1. In a porous subterranean formation penetrated by a borehole, wherein the permeability of a first interval of said formation is at least twice as great as the permeability of a second interval of said formation, the method of selectively plugging said first interval to the substantial exclusion of said second interval, which comprises injecting through said borehole a mixture containing hydrogen peroxide, formaldehyde and a polymeric elastomer latex having an average particle size small enough to permit substantial invasion of said first interval by said latex but large enough to prevent substantial invasion of said second interval, the amounts of hydrogen peroxide and formaldehyde, respectively, contained in said mixture being sufiicient to gradually lower the pH of said latex, thereby causing delayed coagulation.

2. A method of decreasing the water-to-oil ratio produced from a porous subterranean formation penetrated by a borehole, wherein the permeability of a water-producing interval of said formation is at least twice as great as the permeability of the oil-producing interval of said formation, by selectively plugging said first interval to the substantial exclusion of said second interval, which comprises injecting into said borehole an elastomer latex containing formaldehyde and hydrogen peroxide in amounts sufiicient to gradually lower the pH of said latex, the average particle size of said latex being small enough to permit substantial invasion of said water-producing interval, but large enough to prevent substantial invasion of said oil-producing interval, and then resuming production of fluids from said borehead after a time suiiicient to permit substantial coagulation of said latex within-the pores of said water-producing interval.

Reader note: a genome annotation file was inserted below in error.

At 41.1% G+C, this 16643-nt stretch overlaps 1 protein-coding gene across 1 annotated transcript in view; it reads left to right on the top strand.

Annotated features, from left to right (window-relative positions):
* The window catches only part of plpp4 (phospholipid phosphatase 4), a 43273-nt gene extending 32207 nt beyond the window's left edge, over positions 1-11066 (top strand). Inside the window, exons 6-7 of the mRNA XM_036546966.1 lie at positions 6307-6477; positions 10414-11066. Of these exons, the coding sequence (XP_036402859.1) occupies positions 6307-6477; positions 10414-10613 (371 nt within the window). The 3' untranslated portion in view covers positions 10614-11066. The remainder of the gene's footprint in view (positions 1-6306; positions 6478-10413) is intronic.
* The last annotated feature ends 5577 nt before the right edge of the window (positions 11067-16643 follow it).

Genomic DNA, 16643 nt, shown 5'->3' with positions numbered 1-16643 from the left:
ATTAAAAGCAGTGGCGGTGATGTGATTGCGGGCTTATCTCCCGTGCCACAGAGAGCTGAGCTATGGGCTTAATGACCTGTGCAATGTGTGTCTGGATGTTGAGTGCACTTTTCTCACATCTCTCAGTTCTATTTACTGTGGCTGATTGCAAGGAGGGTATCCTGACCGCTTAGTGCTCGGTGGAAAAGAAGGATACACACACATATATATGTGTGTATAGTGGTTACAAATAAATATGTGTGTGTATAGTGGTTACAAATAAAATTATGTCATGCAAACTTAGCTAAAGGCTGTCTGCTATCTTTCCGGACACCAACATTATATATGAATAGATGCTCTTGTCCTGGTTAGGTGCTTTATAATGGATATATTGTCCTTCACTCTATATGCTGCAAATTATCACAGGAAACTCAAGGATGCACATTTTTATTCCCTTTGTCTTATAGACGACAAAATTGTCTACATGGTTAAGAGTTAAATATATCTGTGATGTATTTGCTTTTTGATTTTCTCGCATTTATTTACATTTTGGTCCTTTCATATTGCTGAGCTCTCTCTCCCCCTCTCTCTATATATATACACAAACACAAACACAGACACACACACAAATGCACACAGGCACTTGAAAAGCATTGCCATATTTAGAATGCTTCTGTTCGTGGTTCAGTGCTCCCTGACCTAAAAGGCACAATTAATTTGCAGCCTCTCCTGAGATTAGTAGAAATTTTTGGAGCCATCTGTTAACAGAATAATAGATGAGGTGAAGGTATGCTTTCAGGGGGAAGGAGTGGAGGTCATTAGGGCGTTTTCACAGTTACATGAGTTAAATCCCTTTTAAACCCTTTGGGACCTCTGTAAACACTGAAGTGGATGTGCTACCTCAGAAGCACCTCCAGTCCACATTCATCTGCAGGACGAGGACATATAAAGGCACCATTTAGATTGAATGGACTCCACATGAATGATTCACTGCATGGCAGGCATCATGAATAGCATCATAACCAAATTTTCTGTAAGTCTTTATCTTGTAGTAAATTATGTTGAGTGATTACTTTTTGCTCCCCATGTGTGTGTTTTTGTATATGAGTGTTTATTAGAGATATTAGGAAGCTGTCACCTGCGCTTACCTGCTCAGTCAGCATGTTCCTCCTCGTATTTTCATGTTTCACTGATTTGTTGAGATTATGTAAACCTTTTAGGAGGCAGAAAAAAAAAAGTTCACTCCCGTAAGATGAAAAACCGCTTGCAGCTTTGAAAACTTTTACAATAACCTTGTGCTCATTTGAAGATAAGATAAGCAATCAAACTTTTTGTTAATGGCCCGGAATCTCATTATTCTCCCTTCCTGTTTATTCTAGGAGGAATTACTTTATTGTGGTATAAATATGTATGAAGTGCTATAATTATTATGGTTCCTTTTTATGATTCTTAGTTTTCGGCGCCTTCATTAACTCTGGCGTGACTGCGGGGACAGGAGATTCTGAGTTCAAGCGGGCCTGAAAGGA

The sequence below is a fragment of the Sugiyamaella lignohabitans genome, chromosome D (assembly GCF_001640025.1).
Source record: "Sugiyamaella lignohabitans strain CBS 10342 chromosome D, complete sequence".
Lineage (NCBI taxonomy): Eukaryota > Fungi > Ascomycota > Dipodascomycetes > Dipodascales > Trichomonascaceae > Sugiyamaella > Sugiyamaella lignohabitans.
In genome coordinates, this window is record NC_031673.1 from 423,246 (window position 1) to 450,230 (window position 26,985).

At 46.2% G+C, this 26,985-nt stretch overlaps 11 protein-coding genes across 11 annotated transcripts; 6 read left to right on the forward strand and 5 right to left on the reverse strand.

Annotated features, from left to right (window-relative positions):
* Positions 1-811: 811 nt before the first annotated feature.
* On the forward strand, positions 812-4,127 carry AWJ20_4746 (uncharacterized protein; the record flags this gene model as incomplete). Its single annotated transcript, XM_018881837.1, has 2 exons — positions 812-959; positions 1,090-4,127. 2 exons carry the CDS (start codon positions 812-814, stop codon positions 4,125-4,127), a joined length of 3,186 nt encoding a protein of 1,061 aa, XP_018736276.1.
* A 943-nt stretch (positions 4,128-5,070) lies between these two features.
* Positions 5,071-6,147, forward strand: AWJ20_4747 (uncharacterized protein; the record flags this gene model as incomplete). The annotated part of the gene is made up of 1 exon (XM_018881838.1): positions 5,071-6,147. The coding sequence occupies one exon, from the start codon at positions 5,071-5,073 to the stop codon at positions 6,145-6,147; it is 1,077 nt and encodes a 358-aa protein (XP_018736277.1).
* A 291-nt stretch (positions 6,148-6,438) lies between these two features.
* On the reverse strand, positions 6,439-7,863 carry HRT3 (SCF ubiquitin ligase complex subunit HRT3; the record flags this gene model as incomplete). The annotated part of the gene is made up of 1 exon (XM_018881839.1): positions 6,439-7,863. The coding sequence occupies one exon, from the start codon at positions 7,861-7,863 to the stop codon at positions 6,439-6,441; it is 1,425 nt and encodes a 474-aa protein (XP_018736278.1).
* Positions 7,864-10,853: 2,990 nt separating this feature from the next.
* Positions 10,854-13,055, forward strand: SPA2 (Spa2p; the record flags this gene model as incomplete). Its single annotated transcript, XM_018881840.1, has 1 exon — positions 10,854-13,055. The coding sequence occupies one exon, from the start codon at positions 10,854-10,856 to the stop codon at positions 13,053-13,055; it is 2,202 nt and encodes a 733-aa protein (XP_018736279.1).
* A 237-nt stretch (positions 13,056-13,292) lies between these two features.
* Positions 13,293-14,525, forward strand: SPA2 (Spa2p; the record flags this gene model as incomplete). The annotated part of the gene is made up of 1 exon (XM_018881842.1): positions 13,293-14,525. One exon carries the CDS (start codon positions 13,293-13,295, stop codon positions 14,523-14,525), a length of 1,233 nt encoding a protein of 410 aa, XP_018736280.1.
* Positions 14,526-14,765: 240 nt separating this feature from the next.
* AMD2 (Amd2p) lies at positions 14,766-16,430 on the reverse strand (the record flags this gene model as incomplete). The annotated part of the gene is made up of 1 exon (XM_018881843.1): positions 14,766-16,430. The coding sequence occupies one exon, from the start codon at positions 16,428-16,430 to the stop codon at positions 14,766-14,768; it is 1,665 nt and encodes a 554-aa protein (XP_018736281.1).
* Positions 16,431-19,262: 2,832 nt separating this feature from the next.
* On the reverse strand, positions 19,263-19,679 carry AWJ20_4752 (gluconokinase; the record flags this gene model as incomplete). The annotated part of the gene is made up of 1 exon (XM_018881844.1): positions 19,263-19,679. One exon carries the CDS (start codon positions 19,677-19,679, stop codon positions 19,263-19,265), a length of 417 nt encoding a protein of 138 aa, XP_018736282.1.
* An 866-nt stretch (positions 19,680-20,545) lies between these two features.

References Cited by the Examiner UNITED STATES PATENTS 2,121,036 6/1938 Irons 16632 2,264,037 11/ 1941 Haskell 16610 2,272,672 2/ 1942 Kennedy 166-10 2,272,673 2/ 1942 Kennedy 166-10 2,366,036 12/1944 Leverett et al. 16638 2,912,380 11/1959 Groves -72 3,085,977 4/1963 Park et al. 2528.5 3,123,158 3/1964 Gallus 16633 3,158,210 11/1964 Cannon et al. 175-72 JACOB L. NACKENOFF, Primary Examiner. CHARLES E. OCONNELL, Examiner.

T. A. ZALENSKI, Assistant Examiner.

Patent Citations
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Referenced by
Citing PatentFiling datePublication dateApplicantTitle
US3464491 *Dec 18, 1967Sep 2, 1969Pan American Petroleum CorpOil recovery from formations containing channels
US3483927 *Aug 23, 1968Dec 16, 1969Dow Chemical CoSelective temporary sealing of a fluidbearing zone in a geologic formation
US3520141 *Sep 18, 1968Jul 14, 1970Dow Chemical CoImpermeabilization of soil to water
US3565171 *Oct 23, 1968Feb 23, 1971Shell Oil CoMethod for producing shale oil from a subterranean oil shale formation
US3608639 *Jan 19, 1970Sep 28, 1971Phillips Petroleum CoMethod of fracturing with popcorn polymer
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Classifications
U.S. Classification166/295, 166/294, 166/269
International ClassificationC09K8/50, C09K8/516
Cooperative ClassificationC09K8/516
European ClassificationC09K8/516